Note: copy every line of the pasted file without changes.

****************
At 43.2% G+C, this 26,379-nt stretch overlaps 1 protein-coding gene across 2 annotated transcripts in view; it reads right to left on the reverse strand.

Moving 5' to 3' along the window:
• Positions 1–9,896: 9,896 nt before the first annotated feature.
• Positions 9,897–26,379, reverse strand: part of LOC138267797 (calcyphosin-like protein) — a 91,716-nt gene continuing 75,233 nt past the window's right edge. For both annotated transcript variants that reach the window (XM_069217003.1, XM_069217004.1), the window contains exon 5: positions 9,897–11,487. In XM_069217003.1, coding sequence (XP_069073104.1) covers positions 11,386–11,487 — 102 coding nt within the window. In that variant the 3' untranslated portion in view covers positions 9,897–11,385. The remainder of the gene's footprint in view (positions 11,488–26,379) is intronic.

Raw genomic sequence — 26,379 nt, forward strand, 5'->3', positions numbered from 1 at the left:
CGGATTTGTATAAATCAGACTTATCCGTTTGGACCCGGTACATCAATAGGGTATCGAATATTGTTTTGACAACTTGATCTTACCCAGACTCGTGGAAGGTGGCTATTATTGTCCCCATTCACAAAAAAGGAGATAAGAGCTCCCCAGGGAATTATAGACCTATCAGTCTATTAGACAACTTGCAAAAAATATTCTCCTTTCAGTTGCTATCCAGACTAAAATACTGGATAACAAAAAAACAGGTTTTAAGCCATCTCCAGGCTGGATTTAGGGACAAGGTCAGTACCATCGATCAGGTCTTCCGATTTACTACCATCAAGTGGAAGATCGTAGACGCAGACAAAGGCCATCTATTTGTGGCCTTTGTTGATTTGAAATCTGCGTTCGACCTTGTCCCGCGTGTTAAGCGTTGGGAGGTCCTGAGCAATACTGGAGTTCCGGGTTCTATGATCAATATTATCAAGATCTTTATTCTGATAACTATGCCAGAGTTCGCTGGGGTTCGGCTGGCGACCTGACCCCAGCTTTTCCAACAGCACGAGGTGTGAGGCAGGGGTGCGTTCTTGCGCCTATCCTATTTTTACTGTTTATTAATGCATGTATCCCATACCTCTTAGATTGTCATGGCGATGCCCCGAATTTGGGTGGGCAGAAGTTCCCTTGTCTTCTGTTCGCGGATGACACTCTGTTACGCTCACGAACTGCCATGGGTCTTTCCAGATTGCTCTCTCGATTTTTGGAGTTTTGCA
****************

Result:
At 43.2% G+C, this 26,379-nt stretch overlaps 1 protein-coding gene across 2 annotated transcripts in view; it reads right to left on the reverse strand.

Moving 5' to 3' along the window:
• Positions 1–9,896: 9,896 nt before the first annotated feature.
• Positions 9,897–26,379, reverse strand: part of LOC138267797 (calcyphosin-like protein) — a 91,716-nt gene continuing 75,233 nt past the window's right edge. For both annotated transcript variants that reach the window (XM_069217003.1, XM_069217004.1), the window contains exon 5: positions 9,897–11,487. In XM_069217003.1, coding sequence (XP_069073104.1) covers positions 11,386–11,487 — 102 coding nt within the window. In that variant the 3' untranslated portion in view covers positions 9,897–11,385. The remainder of the gene's footprint in view (positions 11,488–26,379) is intronic.

Raw genomic sequence — 26,379 nt, forward strand, 5'->3', positions numbered from 1 at the left:
CGGATTTGTATAAATCAGACTTATCCGTTTGGACCCGGTACATCAATAGGGTATCGAATATTGTTTTGACAACTTGATCTTACCCAGACTCGTGGAAGGTGGCTATTATTGTCCCCATTCACAAAAAAGGAGATAAGAGCTCCCCAGGGAATTATAGACCTATCAGTCTATTAGACAACTTGCAAAAAATATTCTCCTTTCAGTTGCTATCCAGACTAAAATACTGGATAACAAAAAAACAGGTTTTAAGCCATCTCCAGGCTGGATTTAGGGACAAGGTCAGTACCATCGATCAGGTCTTCCGATTTACTACCATCAAGTGGAAGATCGTAGACGCAGACAAAGGCCATCTATTTGTGGCCTTTGTTGATTTGAAATCTGCGTTCGACCTTGTCCCGCGTGTTAAGCGTTGGGAGGTCCTGAGCAATACTGGAGTTCCGGGTTCTATGATCAATATTATCAAGATCTTTATTCTGATAACTATGCCAGAGTTCGCTGGGGTTCGGCTGGCGACCTGACCCCAGCTTTTCCAACAGCACGAGGTGTGAGGCAGGGGTGCGTTCTTGCGCCTATCCTATTTTTACTGTTTATTAATGCATGTATCCCATACCTCTTAGATTGTCATGGCGATGCCCCGAATTTGGGTGGGCAGAAGTTCCCTTGTCTTCTGTTCGCGGATGACACTCTGTTACGCTCACGAACTGCCATGGGTCTTTCCAGATTGCTCTCTCGATTTTTGGAGTTTTGCA